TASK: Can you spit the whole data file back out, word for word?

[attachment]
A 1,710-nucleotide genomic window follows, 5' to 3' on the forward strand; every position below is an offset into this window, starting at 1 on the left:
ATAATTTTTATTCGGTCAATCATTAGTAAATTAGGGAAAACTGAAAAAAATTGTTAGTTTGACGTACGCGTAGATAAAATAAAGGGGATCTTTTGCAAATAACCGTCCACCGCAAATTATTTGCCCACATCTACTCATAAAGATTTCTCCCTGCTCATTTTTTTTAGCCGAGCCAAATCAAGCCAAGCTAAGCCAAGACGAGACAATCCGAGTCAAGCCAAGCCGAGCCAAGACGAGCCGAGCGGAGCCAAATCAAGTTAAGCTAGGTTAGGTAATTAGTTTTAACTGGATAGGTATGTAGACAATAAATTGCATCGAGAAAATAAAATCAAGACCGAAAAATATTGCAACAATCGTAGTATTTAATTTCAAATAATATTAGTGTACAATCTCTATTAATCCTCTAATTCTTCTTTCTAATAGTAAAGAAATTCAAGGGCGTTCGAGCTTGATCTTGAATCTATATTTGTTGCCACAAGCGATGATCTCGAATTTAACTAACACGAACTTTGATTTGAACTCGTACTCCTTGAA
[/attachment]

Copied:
A 1,710-nucleotide genomic window follows, 5' to 3' on the forward strand; every position below is an offset into this window, starting at 1 on the left:
ATAATTTTTATTCGGTCAATCATTAGTAAATTAGGGAAAACTGAAAAAAATTGTTAGTTTGACGTACGCGTAGATAAAATAAAGGGGATCTTTTGCAAATAACCGTCCACCGCAAATTATTTGCCCACATCTACTCATAAAGATTTCTCCCTGCTCATTTTTTTTAGCCGAGCCAAATCAAGCCAAGCTAAGCCAAGACGAGACAATCCGAGTCAAGCCAAGCCGAGCCAAGACGAGCCGAGCGGAGCCAAATCAAGTTAAGCTAGGTTAGGTAATTAGTTTTAACTGGATAGGTATGTAGACAATAAATTGCATCGAGAAAATAAAATCAAGACCGAAAAATATTGCAACAATCGTAGTATTTAATTTCAAATAATATTAGTGTACAATCTCTATTAATCCTCTAATTCTTCTTTCTAATAGTAAAGAAATTCAAGGGCGTTCGAGCTTGATCTTGAATCTATATTTGTTGCCACAAGCGATGATCTCGAATTTAACTAACACGAACTTTGATTTGAACTCGTACTCCTTGAA